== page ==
Can either party seek alimony when filing for an absolute divorce after being ordered a limited divorce win whichboth parties were denied alimony?

My wife filed for divorce on the ground of desertion and adultery. She was unable to support her ground for adultery and since the hearing was less than a year after our separation the judge ordered a limited divorce. The judge also ordered that both parties were denied alimony. Can my wife seek alimony when filing for an absolute divorce after it was denied when a limited divorce was ordered?

Asked on September 9, 2011 under Family Law, Maryland


MD, Member, California Bar / FreeAdvice Contributing Attorney

Answered 9 years ago | Contributor

Absolutely. Your limited divorce is based on limited circumstances, forgive the pun. It appears your wife may have  been able to sustain the same now that time has passed pursuant to an absolute divorce. The absolute divorce is different criteria than the limited divorce and therefore, the requirements with the passage of time may have been met. At this point, your wife is not precluded from not only asking for but also obtaining alimony based on the criteria for the absolute divorce. If you have been separated for a year, an absolute divorce is probably timely now and you need to figure out how best to resolve this so all parties walk away happy and satisfied with the separation of assets and support payments.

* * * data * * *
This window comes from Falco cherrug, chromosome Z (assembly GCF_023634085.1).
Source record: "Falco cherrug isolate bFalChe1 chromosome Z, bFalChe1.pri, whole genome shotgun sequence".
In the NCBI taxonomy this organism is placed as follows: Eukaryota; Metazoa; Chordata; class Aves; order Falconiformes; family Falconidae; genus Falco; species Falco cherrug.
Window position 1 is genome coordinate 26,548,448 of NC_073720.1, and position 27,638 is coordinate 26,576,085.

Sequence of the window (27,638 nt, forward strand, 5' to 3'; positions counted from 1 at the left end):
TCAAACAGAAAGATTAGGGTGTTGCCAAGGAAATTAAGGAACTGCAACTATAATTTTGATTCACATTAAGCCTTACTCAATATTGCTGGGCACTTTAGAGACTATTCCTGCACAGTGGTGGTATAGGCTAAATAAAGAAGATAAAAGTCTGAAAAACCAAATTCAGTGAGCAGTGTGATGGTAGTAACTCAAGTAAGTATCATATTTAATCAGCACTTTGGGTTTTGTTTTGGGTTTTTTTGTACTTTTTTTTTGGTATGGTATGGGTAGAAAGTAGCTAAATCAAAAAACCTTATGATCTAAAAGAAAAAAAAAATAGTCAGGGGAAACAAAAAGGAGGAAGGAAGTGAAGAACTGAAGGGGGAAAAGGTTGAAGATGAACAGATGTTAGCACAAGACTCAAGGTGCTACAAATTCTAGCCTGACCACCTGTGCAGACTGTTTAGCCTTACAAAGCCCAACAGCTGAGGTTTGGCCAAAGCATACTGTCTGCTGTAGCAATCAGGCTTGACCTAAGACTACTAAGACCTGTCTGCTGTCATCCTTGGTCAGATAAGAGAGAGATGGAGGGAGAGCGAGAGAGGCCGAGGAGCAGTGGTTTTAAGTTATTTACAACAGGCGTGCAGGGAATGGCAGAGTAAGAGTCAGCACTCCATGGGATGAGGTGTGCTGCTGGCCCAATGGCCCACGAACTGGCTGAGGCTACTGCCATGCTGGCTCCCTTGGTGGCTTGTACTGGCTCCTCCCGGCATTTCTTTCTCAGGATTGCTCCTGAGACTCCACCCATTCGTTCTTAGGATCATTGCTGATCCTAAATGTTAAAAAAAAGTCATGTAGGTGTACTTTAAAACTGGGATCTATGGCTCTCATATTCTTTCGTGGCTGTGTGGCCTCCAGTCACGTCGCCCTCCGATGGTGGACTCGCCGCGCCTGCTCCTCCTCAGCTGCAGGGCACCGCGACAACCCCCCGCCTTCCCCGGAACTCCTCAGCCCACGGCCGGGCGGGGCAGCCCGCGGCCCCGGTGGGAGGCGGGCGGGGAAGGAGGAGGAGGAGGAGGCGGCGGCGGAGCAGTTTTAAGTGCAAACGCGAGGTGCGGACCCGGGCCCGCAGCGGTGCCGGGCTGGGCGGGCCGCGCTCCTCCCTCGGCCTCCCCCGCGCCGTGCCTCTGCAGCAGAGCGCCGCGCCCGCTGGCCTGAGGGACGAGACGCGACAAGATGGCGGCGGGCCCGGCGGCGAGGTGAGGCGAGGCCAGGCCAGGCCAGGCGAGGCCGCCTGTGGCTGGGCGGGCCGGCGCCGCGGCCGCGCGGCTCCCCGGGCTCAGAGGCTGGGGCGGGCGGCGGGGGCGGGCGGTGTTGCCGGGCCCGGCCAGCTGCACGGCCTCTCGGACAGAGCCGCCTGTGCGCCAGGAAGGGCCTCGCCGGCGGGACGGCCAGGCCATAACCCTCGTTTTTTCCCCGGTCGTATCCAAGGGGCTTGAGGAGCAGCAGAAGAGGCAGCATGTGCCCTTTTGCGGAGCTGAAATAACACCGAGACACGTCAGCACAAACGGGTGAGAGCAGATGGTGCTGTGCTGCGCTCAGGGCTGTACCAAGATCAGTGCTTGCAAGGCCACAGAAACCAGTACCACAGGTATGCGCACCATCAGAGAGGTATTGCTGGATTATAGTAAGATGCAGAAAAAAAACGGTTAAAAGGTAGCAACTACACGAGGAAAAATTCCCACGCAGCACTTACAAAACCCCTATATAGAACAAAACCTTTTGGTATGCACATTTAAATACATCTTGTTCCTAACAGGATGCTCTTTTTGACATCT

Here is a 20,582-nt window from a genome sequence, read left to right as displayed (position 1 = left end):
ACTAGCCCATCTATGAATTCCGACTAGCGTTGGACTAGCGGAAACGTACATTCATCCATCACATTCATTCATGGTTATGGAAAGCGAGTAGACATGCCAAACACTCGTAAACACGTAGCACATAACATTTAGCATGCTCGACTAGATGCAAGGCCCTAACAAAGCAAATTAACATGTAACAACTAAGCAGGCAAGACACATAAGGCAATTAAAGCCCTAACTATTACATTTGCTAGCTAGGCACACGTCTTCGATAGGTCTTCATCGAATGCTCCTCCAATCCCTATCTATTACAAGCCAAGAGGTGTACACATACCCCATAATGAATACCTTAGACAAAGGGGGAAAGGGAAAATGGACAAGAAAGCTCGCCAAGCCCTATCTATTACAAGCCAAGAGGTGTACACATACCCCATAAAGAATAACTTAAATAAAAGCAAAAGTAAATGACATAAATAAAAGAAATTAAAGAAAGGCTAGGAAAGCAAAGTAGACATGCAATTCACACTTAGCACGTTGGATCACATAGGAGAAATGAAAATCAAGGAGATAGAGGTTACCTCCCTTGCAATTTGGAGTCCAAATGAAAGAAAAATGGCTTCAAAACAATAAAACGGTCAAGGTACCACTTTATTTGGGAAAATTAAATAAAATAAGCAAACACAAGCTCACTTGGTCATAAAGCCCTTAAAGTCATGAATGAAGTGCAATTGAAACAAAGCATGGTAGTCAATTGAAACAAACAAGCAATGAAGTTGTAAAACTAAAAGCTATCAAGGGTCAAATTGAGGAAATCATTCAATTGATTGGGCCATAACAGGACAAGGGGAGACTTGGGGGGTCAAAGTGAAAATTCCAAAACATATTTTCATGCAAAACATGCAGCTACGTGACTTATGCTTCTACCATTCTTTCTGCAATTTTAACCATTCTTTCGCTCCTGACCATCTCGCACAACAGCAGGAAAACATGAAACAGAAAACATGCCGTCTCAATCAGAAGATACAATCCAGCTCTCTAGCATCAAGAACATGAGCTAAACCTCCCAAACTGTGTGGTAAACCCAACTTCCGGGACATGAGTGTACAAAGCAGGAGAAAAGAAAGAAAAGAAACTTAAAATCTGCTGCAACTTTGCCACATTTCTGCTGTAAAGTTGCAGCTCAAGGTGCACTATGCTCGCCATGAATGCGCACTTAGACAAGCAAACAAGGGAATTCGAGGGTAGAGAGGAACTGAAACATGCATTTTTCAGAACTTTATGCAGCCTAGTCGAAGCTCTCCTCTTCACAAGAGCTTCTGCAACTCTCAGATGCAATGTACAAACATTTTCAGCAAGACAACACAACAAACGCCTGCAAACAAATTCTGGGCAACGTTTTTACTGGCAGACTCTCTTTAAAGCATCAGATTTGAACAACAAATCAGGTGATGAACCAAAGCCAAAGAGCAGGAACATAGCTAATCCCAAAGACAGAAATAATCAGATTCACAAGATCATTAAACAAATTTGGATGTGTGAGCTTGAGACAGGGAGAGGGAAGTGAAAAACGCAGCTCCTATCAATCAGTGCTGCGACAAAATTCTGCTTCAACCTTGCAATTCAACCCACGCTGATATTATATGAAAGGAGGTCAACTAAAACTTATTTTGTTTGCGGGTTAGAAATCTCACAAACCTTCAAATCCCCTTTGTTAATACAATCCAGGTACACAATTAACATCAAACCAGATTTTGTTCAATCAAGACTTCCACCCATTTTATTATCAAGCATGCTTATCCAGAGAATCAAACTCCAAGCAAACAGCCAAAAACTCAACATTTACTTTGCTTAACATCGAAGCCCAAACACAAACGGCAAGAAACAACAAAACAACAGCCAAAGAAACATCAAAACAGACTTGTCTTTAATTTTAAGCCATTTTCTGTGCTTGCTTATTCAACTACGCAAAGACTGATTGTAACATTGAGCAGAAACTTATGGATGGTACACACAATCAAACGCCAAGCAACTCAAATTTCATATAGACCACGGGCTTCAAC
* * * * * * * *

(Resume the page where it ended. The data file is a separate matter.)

IMPORTANT NOTICE: The Answer(s) provided above are for general information only. The attorney providing the answer was not serving as the attorney for the person submitting the question or in any attorney-client relationship with such person. Laws may vary from state to state, and sometimes change. Tiny variations in the facts, or a fact not set forth in a question, often can change a legal outcome or an attorney's conclusion. Although has verified the attorney was admitted to practice law in at least one jurisdiction, he or she may not be authorized to practice law in the jurisdiction referred to in the question, nor is he or she necessarily experienced in the area of the law involved. Unlike the information in the Answer(s) above, upon which you should NOT rely, for personal advice you can rely upon we suggest you retain an attorney to represent you.